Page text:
Monday, October 17, 2011

Could you have that essay on my desk by the end of the day?

In the past couple months I've been having my students blog for the first time.  Unfortunately I don't get to spend too long with each rotation of students  so our depth has been quite limited.  I have however had quite an eye opening experience when it comes to student writing, which is not my speciality.  I would say I'm moderately familiar with the content that students are expected to know in the area of writing, but the majority of my knowledge comes from personal experience.

I remember grammar, spelling, and writing conventions being drilled into my head as early as first grade.  I would never have failed to capitalize my name or the letter "i" when I was speaking about myself.  Yet for some reason here I am with students writing and commenting and those practices are a daily struggle.

But here's what I really noticed, my "aha!" moment so to speak.  When I ask my older students (7th & 8th grade) to write a post I can typically expect a great introduction, good detail, and a conclusion.  In fact their writing is just fine when they are expected to write a paragraph.  However, when they have to read their classmates posts and make good constructive comments all of those practices go out the window.  So what is the deal?

I have no doubt that my students are good writers.  However, I have a feeling that they are only truly good writers when they are writing in a form that they are familiar with, either an essay or an open response.  Comments, discussions, and chats using technology...forget it.  But does this really matter?  They are only expected to write open responses on state tests anyways right?

This is where I start to get scared.  Think of how you use technology in your day to day life and in your work.  The number one thing we all use technology for is communication.  In one day I e-mail (a lot), use Twitter to learn more, spend some time on Facebook, and send some text messages. In fact I communicate more with my colleagues by e-mail than I do anything else.  The last time I wrote someone an essay was a few years ago in college and this blog is the closest thing I ever do to that.  I didn't grow up with all this technology to communicate so I think that all of those skills translated quite easily when they became necessary in my life.  I never knew any other way to write.  But our students today, they've always known other ways.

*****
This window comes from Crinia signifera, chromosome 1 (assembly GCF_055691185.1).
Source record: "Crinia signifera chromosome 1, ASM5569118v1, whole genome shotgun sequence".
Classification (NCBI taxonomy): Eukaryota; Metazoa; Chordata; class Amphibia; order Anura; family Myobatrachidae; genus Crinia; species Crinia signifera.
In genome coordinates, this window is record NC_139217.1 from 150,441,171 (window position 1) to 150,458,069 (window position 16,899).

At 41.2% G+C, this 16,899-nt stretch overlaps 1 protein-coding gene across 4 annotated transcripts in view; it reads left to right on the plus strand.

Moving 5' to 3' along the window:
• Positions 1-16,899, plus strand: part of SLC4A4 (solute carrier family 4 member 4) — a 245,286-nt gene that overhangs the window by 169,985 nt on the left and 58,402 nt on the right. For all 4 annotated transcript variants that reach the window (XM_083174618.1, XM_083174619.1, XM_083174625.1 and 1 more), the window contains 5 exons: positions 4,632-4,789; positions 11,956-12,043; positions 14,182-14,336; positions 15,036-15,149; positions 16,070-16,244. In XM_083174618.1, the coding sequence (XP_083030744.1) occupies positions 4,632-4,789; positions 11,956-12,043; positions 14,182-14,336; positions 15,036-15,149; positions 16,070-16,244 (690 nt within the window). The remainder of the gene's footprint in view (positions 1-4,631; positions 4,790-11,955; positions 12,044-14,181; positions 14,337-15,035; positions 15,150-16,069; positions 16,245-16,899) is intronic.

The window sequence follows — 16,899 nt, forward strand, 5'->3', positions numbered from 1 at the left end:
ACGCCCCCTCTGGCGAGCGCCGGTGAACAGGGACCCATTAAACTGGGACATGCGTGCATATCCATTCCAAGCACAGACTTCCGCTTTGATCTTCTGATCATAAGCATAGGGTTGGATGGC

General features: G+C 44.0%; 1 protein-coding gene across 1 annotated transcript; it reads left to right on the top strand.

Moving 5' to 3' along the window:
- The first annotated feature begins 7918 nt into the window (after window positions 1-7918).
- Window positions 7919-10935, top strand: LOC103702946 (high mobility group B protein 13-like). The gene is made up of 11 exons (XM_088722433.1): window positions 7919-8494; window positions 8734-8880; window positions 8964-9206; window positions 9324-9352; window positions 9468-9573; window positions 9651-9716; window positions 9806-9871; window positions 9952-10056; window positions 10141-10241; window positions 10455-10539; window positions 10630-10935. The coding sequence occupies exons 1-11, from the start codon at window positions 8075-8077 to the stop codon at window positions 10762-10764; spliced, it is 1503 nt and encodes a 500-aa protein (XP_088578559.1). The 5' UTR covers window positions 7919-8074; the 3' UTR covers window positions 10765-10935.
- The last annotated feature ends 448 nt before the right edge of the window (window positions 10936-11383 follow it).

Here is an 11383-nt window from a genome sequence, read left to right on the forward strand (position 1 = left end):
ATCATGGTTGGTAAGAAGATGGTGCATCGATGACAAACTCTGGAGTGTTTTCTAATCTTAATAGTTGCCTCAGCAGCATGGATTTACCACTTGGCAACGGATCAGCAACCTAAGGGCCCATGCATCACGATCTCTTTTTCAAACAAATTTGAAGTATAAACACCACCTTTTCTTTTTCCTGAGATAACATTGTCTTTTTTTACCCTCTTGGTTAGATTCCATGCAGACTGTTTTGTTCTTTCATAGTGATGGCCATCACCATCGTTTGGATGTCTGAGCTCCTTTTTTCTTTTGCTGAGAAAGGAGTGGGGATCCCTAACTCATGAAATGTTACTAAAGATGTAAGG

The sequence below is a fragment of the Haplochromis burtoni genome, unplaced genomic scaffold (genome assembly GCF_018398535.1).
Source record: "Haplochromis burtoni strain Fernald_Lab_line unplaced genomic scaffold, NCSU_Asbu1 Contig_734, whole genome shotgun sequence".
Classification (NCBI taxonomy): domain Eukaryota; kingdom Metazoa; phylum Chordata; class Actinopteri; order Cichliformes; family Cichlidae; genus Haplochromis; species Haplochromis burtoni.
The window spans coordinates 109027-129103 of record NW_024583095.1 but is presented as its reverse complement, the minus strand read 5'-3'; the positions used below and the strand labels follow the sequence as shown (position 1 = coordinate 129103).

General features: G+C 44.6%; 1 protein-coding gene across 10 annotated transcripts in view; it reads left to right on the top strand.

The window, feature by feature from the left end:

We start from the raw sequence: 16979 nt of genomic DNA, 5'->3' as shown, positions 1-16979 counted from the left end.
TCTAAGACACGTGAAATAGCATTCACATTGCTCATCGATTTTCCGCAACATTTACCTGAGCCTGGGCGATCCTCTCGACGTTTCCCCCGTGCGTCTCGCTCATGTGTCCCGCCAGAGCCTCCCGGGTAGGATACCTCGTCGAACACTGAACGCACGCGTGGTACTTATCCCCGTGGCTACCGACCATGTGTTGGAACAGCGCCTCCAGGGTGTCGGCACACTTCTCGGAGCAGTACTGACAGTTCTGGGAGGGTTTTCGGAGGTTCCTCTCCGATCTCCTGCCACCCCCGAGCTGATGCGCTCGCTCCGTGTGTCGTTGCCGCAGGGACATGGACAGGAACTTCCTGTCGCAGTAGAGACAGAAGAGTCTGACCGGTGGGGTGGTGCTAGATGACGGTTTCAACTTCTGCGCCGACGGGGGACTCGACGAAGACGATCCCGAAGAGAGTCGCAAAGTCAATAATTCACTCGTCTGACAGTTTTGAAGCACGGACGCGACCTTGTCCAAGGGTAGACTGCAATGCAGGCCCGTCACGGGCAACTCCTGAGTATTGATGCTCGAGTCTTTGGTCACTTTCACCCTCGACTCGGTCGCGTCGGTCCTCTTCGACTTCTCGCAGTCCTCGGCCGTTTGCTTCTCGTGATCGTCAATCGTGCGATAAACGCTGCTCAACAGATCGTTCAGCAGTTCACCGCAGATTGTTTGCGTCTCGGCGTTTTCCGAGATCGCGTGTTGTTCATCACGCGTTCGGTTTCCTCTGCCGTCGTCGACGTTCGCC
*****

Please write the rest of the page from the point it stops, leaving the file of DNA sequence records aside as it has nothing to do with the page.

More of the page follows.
It's not enough anymore to simply prepare them for writing essays in college.  They are communicating with one another at a very young age all the time through text messages and websites.  Enough with blaming texting on everything.  We all text every day don't we?  And I don't know about you...but I certainly make sure to capitalize when necessary so I don't look like I failed to receive any sort of education.

What do we do to cause a shift to encourage more writing in technologically applicable situations?  More crucially, how do we do it in schools without a 1:1 program and that severely restrict students using personal devices?

Sunday, September 18, 2011

Where is Your Class Blog?

I can't remember the last time I looked in the physical phone book for a phone number, opened an encyclopedia, only got my news from TV/newspaper, or had a land line phone in a house I've lived in. 
...and I'm not complaining.